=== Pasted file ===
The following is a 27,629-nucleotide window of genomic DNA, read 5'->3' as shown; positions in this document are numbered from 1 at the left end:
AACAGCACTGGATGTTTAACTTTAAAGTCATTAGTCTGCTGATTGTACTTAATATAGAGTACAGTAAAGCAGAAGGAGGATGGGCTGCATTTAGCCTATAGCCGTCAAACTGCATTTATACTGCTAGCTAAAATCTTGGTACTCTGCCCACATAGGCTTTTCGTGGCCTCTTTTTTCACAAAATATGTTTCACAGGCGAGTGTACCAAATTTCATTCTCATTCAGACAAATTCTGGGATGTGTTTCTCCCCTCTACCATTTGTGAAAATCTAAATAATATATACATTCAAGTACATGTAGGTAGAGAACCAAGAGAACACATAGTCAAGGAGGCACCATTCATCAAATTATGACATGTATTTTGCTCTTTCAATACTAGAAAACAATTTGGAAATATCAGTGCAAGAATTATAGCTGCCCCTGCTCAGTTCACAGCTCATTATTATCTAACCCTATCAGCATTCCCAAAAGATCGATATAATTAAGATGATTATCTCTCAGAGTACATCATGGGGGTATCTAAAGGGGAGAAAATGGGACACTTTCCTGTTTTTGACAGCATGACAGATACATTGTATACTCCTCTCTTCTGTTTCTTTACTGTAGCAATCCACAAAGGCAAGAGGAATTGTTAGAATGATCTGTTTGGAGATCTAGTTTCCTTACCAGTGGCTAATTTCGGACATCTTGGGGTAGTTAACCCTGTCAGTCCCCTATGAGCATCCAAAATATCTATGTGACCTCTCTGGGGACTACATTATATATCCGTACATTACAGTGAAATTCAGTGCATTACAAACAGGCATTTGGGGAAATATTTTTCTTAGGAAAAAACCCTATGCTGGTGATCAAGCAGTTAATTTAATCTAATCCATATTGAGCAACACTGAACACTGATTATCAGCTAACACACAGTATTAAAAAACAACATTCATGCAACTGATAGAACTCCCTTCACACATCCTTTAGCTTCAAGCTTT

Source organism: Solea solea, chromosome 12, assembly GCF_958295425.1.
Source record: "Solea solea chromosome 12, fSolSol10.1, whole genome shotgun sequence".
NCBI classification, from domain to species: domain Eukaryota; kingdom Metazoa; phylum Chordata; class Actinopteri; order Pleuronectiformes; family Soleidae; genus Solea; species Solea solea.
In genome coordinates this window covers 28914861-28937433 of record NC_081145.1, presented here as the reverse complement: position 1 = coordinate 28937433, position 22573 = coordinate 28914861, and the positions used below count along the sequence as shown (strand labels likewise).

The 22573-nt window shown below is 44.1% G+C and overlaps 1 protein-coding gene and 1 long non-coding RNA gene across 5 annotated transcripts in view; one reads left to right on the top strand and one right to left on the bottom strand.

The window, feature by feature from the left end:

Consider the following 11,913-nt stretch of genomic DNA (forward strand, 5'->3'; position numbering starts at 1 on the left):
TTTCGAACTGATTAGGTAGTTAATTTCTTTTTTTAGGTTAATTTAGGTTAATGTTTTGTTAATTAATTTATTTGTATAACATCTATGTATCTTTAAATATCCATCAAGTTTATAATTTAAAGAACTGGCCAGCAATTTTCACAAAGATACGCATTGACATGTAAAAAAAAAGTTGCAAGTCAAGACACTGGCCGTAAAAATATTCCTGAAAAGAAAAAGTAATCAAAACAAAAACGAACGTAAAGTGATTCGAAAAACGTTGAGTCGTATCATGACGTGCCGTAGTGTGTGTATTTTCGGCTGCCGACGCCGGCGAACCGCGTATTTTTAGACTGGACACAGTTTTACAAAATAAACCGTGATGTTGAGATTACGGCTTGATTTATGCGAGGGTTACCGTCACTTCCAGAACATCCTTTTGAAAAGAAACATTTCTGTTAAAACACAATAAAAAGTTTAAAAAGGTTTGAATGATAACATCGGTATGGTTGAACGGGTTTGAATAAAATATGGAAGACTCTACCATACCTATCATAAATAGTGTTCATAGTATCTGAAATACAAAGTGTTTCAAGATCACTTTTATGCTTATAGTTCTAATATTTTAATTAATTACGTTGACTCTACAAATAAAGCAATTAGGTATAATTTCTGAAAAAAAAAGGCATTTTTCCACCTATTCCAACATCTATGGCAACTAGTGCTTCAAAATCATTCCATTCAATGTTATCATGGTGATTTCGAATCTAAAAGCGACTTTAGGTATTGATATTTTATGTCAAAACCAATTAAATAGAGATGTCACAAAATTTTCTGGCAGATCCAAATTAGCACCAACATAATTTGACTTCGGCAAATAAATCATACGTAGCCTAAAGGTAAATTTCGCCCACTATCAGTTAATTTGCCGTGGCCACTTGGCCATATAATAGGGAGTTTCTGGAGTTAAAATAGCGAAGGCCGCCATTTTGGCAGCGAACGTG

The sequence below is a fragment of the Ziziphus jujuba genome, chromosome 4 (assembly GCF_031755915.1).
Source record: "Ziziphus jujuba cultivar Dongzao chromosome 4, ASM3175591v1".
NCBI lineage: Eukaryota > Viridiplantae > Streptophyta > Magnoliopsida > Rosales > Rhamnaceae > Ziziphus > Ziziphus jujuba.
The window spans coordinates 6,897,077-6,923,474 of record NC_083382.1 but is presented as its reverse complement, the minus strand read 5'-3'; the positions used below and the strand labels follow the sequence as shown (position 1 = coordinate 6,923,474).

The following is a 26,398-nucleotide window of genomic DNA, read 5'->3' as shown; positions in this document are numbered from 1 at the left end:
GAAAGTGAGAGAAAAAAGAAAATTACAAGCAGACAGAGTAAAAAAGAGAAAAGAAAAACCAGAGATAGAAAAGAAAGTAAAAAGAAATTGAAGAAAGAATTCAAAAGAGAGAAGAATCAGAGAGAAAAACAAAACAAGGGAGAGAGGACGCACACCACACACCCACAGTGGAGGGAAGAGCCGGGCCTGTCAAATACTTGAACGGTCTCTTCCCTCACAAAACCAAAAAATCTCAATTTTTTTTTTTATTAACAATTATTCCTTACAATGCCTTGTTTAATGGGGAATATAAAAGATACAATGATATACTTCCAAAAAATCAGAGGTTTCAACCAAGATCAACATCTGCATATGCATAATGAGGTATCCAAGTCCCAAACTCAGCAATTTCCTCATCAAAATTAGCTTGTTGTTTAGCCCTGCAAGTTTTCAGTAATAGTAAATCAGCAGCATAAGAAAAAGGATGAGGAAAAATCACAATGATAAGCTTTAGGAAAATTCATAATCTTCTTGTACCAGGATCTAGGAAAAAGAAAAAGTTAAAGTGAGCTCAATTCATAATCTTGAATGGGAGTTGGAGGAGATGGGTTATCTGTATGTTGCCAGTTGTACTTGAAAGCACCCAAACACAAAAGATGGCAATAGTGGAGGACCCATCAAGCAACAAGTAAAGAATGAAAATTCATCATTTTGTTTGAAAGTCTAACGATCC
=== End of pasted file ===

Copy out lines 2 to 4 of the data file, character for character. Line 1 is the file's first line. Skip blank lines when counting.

AACAGCACTGGATGTTTAACTTTAAAGTCATTAGTCTGCTGATTGTACTTAATATAGAGTACAGTAAAGCAGAAGGAGGATGGGCTGCATTTAGCCTATAGCCGTCAAACTGCATTTATACTGCTAGCTAAAATCTTGGTACTCTGCCCACATAGGCTTTTCGTGGCCTCTTTTTTCACAAAATATGTTTCACAGGCGAGTGTACCAAATTTCATTCTCATTCAGACAAATTCTGGGATGTGTTTCTCCCCTCTACCATTTGTGAAAATCTAAATAATATATACATTCAAGTACATGTAGGTAGAGAACCAAGAGAACACATAGTCAAGGAGGCACCATTCATCAAATTATGACATGTATTTTGCTCTTTCAATACTAGAAAACAATTTGGAAATATCAGTGCAAGAATTATAGCTGCCCCTGCTCAGTTCACAGCTCATTATTATCTAACCCTATCAGCATTCCCAAAAGATCGATATAATTAAGATGATTATCTCTCAGAGTACATCATGGGGGTATCTAAAGGGGAGAAAATGGGACACTTTCCTGTTTTTGACAGCATGACAGATACATTGTATACTCCTCTCTTCTGTTTCTTTACTGTAGCAATCCACAAAGGCAAGAGGAATTGTTAGAATGATCTGTTTGGAGATCTAGTTTCCTTACCAGTGGCTAATTTCGGACATCTTGGGGTAGTTAACCCTGTCAGTCCCCTATGAGCATCCAAAATATCTATGTGACCTCTCTGGGGACTACATTATATATCCGTACATTACAGTGAAATTCAGTGCATTACAAACAGGCATTTGGGGAAATATTTTTCTTAGGAAAAAACCCTATGCTGGTGATCAAGCAGTTAATTTAATCTAATCCATATTGAGCAACACTGAACACTGATTATCAGCTAACACACAGTATTAAAAAACAACATTCATGCAACTGATAGAACTCCCTTCACACATCCTTTAGCTTCAAGCTTT

Source organism: Solea solea, chromosome 12, assembly GCF_958295425.1.
Source record: "Solea solea chromosome 12, fSolSol10.1, whole genome shotgun sequence".